A Handbook to the Works of Browning (6th ed.) eBook

This eBook from the Gutenberg Project consists of approximately 488 pages of information about A Handbook to the Works of Browning (6th ed.).

                        “...  The Three, I do not scorn
       To death, because they never lived:  but I
       Have lived indeed, and so—­(yet one more kiss)—­can die!”
                                              (vol. v. p. 77.)

“PORPHYRIA’S LOVER” is an episode which, with one of the poems of “Men and Women,” “Johannes Agricola in Meditation,” first appeared under the head of “Madhouse Cells."[70] Porphyria is deeply attached to her “lover,” but has not courage to break the ties of an artificial world, and give herself to him; and when one night love prevails, and she proves it by a voluntary act of devotion, he murders her in the act, that her nobler and purer self may be preserved.  Such a crime might be committed in a momentary aberration, or even intense excitement, of feeling.  It is characterized here by a matter-of-fact simplicity, which is its sign of madness.  The distinction, however, is subtle; and we can easily guess why this and its companion poem did not retain their title.  A madness which is fit for dramatic treatment is not sufficiently removed from sanity.

“JAMES LEE’S WIFE” is the study of a female character developed by circumstances, and also impressing itself on them; the circumstances being those of an unfortunate marriage, in which the love has been mutual, but the constancy is all on the woman’s side.  “James Lee” is (as we understand) a man of shallow nature, whose wife’s earnestness repels him when its novelty has ceased to charm.  The “Wife” is keenly alive to his change of feeling towards her:  and even anticipates it, in melancholy forebodings which probably hasten its course.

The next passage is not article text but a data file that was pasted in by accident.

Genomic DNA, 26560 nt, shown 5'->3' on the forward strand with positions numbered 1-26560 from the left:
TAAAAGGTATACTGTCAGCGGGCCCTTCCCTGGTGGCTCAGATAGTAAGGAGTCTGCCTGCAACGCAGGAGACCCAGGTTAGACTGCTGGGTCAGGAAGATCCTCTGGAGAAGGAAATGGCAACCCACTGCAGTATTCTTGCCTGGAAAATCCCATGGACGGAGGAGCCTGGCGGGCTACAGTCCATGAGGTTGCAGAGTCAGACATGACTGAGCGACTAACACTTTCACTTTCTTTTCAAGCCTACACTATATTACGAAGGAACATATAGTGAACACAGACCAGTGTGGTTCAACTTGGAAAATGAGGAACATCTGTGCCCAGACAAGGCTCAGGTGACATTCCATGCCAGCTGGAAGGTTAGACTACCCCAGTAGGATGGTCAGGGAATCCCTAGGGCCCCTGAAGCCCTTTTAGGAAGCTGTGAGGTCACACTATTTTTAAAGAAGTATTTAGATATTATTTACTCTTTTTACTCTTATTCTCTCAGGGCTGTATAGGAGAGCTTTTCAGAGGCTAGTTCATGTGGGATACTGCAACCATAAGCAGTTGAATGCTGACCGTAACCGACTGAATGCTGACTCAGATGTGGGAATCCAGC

Love carries already the seed of doubt.  The wife addresses her husband, who is approaching from outside, in words of anxious tenderness.  The season is changing; coming winter is in the air.  Will his love change too?



The note of apprehension deepens.  The fire they are sitting by is supplied by ship-wood.  It suggests the dangers of the sea, the sailor’s longing for land and home.  “But the life in port has its dangers too.  There are worms which gnaw the ship in harbour, as the heart in sleep.  Did some woman before her, in this very house perhaps, begin love’s voyage full sail, and then suddenly see the ship’s planks start, and hell open beneath the man she loves?”



She remonstrates with her fear.  Winter is drawing nearer:  nature becoming cold and bare.  But they two have all the necessaries of life, and love besides.  The human spirit (the spirit of love) was meant by God to resist change, to put its life into the darkness and the cold.  It should fear neither.

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A Handbook to the Works of Browning (6th ed.) from Project Gutenberg. Public domain.
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